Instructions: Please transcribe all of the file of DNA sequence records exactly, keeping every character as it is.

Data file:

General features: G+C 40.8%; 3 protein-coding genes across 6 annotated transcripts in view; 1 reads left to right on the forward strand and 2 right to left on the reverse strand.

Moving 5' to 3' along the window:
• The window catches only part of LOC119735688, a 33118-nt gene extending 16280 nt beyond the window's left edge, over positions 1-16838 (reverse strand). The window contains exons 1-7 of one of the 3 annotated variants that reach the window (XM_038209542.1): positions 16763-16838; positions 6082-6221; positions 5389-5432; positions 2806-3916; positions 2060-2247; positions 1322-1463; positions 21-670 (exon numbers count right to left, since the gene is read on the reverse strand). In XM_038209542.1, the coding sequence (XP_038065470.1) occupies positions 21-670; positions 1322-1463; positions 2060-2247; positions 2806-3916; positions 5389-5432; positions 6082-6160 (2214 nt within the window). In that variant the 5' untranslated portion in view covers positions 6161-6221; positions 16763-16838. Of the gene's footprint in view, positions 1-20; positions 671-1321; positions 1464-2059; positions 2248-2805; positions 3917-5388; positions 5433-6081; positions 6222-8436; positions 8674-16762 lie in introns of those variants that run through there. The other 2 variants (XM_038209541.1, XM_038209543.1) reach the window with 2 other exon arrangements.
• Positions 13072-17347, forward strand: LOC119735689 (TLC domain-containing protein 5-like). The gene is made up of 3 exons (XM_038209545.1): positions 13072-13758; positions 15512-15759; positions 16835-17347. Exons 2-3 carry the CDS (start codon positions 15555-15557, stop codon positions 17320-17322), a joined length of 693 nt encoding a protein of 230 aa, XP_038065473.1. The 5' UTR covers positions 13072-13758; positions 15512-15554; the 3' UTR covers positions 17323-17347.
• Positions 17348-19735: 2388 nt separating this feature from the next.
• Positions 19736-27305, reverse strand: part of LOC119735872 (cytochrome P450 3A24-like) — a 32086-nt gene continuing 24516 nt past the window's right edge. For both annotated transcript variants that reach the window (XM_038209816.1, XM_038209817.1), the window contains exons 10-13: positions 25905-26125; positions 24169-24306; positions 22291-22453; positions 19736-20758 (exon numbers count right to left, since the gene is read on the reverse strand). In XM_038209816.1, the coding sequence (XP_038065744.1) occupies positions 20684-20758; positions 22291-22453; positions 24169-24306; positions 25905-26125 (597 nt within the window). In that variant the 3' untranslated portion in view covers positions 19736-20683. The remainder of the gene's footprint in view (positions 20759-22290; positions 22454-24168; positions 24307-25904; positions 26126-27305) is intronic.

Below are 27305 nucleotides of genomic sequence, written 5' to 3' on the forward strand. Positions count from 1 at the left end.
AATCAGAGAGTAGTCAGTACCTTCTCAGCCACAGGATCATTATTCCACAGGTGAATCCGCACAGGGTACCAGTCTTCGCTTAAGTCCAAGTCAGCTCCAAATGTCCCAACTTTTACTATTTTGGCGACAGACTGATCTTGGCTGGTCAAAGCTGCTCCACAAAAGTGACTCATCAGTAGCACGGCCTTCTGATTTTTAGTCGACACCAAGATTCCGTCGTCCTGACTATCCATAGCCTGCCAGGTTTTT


General features: G+C 40.8%; 3 protein-coding genes across 6 annotated transcripts in view; 1 reads left to right on the forward strand and 2 right to left on the reverse strand.

Moving 5' to 3' along the window:
• The window catches only part of LOC119735688, a 33118-nt gene extending 16280 nt beyond the window's left edge, over positions 1-16838 (reverse strand). The window contains exons 1-7 of one of the 3 annotated variants that reach the window (XM_038209542.1): positions 16763-16838; positions 6082-6221; positions 5389-5432; positions 2806-3916; positions 2060-2247; positions 1322-1463; positions 21-670 (exon numbers count right to left, since the gene is read on the reverse strand). In XM_038209542.1, the coding sequence (XP_038065470.1) occupies positions 21-670; positions 1322-1463; positions 2060-2247; positions 2806-3916; positions 5389-5432; positions 6082-6160 (2214 nt within the window). In that variant the 5' untranslated portion in view covers positions 6161-6221; positions 16763-16838. Of the gene's footprint in view, positions 1-20; positions 671-1321; positions 1464-2059; positions 2248-2805; positions 3917-5388; positions 5433-6081; positions 6222-8436; positions 8674-16762 lie in introns of those variants that run through there. The other 2 variants (XM_038209541.1, XM_038209543.1) reach the window with 2 other exon arrangements.
• Positions 13072-17347, forward strand: LOC119735689 (TLC domain-containing protein 5-like). The gene is made up of 3 exons (XM_038209545.1): positions 13072-13758; positions 15512-15759; positions 16835-17347. Exons 2-3 carry the CDS (start codon positions 15555-15557, stop codon positions 17320-17322), a joined length of 693 nt encoding a protein of 230 aa, XP_038065473.1. The 5' UTR covers positions 13072-13758; positions 15512-15554; the 3' UTR covers positions 17323-17347.
• Positions 17348-19735: 2388 nt separating this feature from the next.
• Positions 19736-27305, reverse strand: part of LOC119735872 (cytochrome P450 3A24-like) — a 32086-nt gene continuing 24516 nt past the window's right edge. For both annotated transcript variants that reach the window (XM_038209816.1, XM_038209817.1), the window contains exons 10-13: positions 25905-26125; positions 24169-24306; positions 22291-22453; positions 19736-20758 (exon numbers count right to left, since the gene is read on the reverse strand). In XM_038209816.1, the coding sequence (XP_038065744.1) occupies positions 20684-20758; positions 22291-22453; positions 24169-24306; positions 25905-26125 (597 nt within the window). In that variant the 3' untranslated portion in view covers positions 19736-20683. The remainder of the gene's footprint in view (positions 20759-22290; positions 22454-24168; positions 24307-25904; positions 26126-27305) is intronic.

Below are 27305 nucleotides of genomic sequence, written 5' to 3' on the forward strand. Positions count from 1 at the left end.
AATCAGAGAGTAGTCAGTACCTTCTCAGCCACAGGATCATTATTCCACAGGTGAATCCGCACAGGGTACCAGTCTTCGCTTAAGTCCAAGTCAGCTCCAAATGTCCCAACTTTTACTATTTTGGCGACAGACTGATCTTGGCTGGTCAAAGCTGCTCCACAAAAGTGACTCATCAGTAGCACGGCCTTCTGATTTTTAGTCGACACCAAGATTCCGTCGTCCTGACTATCCATAGCCTGCCAGGTTTTT